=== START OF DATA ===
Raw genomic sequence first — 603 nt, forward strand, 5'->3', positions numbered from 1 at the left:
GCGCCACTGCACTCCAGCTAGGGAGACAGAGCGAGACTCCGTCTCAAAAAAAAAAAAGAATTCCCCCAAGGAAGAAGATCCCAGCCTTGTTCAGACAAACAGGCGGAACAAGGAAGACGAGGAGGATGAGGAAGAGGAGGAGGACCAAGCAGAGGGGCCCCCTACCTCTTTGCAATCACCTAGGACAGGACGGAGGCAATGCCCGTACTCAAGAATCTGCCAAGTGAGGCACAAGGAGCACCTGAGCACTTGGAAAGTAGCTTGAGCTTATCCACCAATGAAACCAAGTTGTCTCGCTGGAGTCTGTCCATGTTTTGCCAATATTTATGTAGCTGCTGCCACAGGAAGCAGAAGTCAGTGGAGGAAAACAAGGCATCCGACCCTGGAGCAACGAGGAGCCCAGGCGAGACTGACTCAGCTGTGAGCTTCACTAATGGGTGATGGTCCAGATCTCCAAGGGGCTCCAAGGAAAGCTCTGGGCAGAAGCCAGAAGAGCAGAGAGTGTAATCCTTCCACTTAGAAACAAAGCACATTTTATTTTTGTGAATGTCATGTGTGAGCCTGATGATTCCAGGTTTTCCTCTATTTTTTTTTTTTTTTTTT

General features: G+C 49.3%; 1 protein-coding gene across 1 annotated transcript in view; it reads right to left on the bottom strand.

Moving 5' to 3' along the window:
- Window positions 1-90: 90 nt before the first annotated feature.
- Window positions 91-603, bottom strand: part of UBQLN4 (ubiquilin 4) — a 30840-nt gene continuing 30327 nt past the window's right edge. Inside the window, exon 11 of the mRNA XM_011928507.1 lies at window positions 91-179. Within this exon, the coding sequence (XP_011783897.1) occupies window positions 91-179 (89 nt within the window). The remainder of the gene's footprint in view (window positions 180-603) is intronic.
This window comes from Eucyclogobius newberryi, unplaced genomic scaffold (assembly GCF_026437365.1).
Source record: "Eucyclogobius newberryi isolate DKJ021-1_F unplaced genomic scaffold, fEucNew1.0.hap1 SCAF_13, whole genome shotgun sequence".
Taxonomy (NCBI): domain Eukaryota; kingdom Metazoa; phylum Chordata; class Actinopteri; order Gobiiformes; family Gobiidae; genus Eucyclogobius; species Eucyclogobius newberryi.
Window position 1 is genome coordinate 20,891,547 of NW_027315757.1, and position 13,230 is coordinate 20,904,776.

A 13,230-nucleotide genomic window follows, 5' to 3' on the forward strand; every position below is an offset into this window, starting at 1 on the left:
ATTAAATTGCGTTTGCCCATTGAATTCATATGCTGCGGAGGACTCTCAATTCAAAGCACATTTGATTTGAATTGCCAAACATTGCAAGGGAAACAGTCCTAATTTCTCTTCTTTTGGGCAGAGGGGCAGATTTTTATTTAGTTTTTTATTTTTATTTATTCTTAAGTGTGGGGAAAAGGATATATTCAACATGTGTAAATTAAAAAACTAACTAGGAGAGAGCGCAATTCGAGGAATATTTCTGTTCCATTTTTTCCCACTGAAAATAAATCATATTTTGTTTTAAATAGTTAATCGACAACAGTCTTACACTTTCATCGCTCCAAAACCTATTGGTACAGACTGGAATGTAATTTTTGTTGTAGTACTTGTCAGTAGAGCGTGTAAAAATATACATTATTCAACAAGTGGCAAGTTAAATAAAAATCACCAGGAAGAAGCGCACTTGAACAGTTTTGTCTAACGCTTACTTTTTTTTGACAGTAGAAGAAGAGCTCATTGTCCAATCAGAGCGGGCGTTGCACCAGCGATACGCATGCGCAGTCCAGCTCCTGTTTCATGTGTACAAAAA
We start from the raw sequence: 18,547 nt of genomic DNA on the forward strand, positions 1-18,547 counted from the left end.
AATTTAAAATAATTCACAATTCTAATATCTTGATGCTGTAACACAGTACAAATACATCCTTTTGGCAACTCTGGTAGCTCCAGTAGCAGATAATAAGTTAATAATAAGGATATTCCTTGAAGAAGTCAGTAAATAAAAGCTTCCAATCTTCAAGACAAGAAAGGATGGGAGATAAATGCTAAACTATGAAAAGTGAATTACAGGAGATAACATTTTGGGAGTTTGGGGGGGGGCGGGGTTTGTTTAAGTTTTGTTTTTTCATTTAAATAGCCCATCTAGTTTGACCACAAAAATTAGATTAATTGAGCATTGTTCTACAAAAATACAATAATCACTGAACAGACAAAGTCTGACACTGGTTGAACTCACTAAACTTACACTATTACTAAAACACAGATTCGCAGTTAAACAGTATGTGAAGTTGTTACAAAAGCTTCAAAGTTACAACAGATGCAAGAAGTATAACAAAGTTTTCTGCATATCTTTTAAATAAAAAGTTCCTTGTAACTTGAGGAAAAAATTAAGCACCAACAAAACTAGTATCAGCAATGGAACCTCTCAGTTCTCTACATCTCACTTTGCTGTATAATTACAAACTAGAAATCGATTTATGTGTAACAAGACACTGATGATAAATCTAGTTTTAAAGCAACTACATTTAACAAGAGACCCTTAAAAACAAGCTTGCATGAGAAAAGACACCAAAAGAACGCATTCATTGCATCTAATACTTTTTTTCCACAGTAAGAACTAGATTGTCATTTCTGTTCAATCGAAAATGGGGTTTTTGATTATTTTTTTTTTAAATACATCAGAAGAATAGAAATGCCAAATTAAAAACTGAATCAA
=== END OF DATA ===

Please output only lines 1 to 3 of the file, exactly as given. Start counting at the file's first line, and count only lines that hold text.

Raw genomic sequence first — 603 nt, forward strand, 5'->3', positions numbered from 1 at the left:
GCGCCACTGCACTCCAGCTAGGGAGACAGAGCGAGACTCCGTCTCAAAAAAAAAAAAGAATTCCCCCAAGGAAGAAGATCCCAGCCTTGTTCAGACAAACAGGCGGAACAAGGAAGACGAGGAGGATGAGGAAGAGGAGGAGGACCAAGCAGAGGGGCCCCCTACCTCTTTGCAATCACCTAGGACAGGACGGAGGCAATGCCCGTACTCAAGAATCTGCCAAGTGAGGCACAAGGAGCACCTGAGCACTTGGAAAGTAGCTTGAGCTTATCCACCAATGAAACCAAGTTGTCTCGCTGGAGTCTGTCCATGTTTTGCCAATATTTATGTAGCTGCTGCCACAGGAAGCAGAAGTCAGTGGAGGAAAACAAGGCATCCGACCCTGGAGCAACGAGGAGCCCAGGCGAGACTGACTCAGCTGTGAGCTTCACTAATGGGTGATGGTCCAGATCTCCAAGGGGCTCCAAGGAAAGCTCTGGGCAGAAGCCAGAAGAGCAGAGAGTGTAATCCTTCCACTTAGAAACAAAGCACATTTTATTTTTGTGAATGTCATGTGTGAGCCTGATGATTCCAGGTTTTCCTCTATTTTTTTTTTTTTTTTTT

General features: G+C 49.3%; 1 protein-coding gene across 1 annotated transcript in view; it reads right to left on the bottom strand.